Letters: Critical Analysis

I have to wonder if Chuck Prochaska even bothered to attend any of Elaine Brown’s talks this week. If he had, he might be familiar with the idea of critical analysis; as Elaine said in her talks, a correct analysis will come to a correct conclusion. There are too many fallacies in Chuck’s column for me to fully analyze, so I’ll pick out a few to focus on.

“America-hating” is not an accurate description of the Allen Hall community. In fact, I would venture to say, judging from those that I know within Allen Hall, that a deep-seated love for the United States and what it is supposed to represent often motivates much of Allen Hall, and much of the University community, to have an interest in speakers like Elaine Brown, Bernadine Dohrn and Bill Ayers.

Another especially interesting fallacy, Chuck, is your idea that the existence of the Black Panther Party was a bad thing. The BPP, with or without its “redeeming qualities,” as you termed them, brought a level of consciousness and direct involvement from the African-American population and supported movements attempting to advance the rights of other communities (e.g. the American Indian Movement and the movement for LGBT rights.)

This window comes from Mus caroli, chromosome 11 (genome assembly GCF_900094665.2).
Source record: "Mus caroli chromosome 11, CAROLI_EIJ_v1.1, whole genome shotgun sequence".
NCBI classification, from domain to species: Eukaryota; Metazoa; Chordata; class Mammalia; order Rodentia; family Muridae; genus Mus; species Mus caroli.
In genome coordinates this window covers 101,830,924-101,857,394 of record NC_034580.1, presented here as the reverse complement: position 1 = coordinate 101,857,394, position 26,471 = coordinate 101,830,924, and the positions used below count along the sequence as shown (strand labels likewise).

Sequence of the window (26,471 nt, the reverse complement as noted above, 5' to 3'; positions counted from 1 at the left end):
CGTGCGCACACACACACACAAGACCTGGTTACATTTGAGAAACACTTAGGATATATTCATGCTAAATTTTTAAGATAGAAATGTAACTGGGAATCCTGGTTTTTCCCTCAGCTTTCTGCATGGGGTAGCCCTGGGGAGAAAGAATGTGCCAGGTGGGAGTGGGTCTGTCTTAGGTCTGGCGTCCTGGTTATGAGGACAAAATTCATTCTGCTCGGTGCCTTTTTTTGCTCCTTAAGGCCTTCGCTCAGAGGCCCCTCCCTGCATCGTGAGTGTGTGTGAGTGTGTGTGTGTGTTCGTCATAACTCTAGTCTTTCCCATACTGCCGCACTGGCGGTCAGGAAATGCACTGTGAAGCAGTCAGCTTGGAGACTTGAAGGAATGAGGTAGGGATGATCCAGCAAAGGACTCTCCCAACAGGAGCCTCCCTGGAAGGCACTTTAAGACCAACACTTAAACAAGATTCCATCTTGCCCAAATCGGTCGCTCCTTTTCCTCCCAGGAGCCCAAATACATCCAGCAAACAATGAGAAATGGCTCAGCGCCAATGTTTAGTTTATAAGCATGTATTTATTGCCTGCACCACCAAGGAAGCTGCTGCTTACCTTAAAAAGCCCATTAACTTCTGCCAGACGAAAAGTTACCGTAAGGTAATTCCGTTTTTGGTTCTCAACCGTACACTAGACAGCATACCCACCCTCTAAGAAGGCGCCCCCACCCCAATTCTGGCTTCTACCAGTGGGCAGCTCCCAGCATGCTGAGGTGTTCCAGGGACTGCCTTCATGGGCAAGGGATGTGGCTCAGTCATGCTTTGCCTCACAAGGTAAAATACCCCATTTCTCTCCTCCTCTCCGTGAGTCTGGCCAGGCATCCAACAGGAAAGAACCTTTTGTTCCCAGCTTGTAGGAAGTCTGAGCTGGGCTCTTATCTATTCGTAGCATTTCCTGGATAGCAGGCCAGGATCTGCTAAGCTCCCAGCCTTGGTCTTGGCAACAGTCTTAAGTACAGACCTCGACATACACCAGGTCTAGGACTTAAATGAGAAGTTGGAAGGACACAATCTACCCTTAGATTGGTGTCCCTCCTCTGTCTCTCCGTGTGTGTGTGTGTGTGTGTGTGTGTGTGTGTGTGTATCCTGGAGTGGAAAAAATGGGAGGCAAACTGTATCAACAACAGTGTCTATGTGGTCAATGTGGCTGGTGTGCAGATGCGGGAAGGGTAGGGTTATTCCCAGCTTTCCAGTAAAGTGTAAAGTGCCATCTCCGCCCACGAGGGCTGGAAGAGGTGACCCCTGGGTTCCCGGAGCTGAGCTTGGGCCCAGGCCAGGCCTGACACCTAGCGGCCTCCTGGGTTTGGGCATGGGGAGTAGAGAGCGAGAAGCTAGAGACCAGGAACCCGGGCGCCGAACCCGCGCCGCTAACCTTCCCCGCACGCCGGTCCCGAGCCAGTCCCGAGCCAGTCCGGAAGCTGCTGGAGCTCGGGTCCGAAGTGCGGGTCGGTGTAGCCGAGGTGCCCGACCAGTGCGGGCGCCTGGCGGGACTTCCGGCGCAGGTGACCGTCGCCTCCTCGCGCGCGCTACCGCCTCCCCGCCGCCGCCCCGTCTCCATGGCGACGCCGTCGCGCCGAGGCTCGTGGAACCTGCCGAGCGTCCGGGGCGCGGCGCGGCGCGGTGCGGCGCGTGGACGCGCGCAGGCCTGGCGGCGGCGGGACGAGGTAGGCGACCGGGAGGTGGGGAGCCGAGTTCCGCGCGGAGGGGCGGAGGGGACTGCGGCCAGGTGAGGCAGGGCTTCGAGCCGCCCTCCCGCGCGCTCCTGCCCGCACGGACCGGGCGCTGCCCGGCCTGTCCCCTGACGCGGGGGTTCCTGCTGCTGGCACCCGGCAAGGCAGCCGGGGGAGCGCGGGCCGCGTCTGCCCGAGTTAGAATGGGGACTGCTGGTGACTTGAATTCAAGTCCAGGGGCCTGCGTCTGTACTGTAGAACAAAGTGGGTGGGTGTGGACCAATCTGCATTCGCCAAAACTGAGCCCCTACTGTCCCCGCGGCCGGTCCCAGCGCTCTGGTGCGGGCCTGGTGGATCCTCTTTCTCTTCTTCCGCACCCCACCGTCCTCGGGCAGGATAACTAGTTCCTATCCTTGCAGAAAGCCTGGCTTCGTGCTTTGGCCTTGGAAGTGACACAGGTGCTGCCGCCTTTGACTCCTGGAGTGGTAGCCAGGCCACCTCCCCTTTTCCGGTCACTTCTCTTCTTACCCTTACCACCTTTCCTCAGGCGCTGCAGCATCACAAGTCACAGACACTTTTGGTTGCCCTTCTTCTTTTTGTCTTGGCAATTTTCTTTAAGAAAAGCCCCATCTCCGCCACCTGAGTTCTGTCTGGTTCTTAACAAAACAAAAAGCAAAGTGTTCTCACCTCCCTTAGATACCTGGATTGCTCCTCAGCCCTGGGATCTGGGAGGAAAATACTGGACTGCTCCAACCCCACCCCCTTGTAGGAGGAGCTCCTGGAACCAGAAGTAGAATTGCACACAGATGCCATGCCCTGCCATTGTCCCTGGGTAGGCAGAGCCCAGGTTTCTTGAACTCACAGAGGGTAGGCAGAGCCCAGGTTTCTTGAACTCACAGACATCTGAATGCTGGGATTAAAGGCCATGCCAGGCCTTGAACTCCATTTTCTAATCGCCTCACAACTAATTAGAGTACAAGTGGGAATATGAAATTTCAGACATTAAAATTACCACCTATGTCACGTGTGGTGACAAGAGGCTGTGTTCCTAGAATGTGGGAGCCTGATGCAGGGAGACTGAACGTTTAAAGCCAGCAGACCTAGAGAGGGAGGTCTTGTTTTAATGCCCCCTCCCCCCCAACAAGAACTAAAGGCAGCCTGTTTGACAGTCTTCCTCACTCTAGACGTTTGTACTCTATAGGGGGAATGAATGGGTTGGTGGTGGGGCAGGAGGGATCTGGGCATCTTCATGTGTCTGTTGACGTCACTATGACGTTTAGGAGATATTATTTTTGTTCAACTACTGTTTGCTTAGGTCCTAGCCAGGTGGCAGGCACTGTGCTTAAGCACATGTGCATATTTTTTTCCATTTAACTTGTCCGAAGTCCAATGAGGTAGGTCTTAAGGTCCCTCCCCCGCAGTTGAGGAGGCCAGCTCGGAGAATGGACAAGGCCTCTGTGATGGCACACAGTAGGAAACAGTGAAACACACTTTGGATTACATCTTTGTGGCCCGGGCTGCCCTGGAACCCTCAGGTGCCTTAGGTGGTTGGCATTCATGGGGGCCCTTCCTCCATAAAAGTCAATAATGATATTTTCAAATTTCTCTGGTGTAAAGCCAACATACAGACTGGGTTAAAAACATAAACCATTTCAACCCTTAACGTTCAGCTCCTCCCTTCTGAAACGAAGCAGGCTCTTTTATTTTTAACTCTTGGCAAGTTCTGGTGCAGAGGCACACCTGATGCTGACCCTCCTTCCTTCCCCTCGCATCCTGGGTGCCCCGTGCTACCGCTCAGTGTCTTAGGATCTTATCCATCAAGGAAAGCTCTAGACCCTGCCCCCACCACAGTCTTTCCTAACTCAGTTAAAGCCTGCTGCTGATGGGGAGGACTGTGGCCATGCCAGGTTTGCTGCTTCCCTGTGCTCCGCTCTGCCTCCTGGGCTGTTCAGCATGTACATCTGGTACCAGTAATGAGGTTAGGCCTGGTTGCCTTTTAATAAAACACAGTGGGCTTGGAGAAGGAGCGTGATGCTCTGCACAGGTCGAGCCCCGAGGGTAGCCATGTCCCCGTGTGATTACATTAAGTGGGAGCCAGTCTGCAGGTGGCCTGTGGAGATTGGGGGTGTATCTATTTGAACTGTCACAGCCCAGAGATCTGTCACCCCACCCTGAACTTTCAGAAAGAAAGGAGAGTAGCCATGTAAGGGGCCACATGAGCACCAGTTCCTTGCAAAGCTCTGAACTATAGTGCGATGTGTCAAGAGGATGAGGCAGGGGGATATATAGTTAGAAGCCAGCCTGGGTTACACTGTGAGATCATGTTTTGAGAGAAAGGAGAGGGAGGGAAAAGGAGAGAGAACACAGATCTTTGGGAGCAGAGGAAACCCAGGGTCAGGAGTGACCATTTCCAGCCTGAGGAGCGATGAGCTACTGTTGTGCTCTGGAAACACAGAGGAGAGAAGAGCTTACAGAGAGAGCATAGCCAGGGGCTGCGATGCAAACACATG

If violence makes an organization “misguided,” Chuck, and I’m not saying it doesn’t, then this entire organization we call the U.S.A. has been pretty “misguided” for the last 200 plus years. In fact, I believe, in my far-from-humble personal opinion, that our society would be nothing short of enhanced by a rejuvenation of the demanding push for social justice and equality, and especially by the rebirth of the Black Panther Party.

Kevin Cates

junior in LAS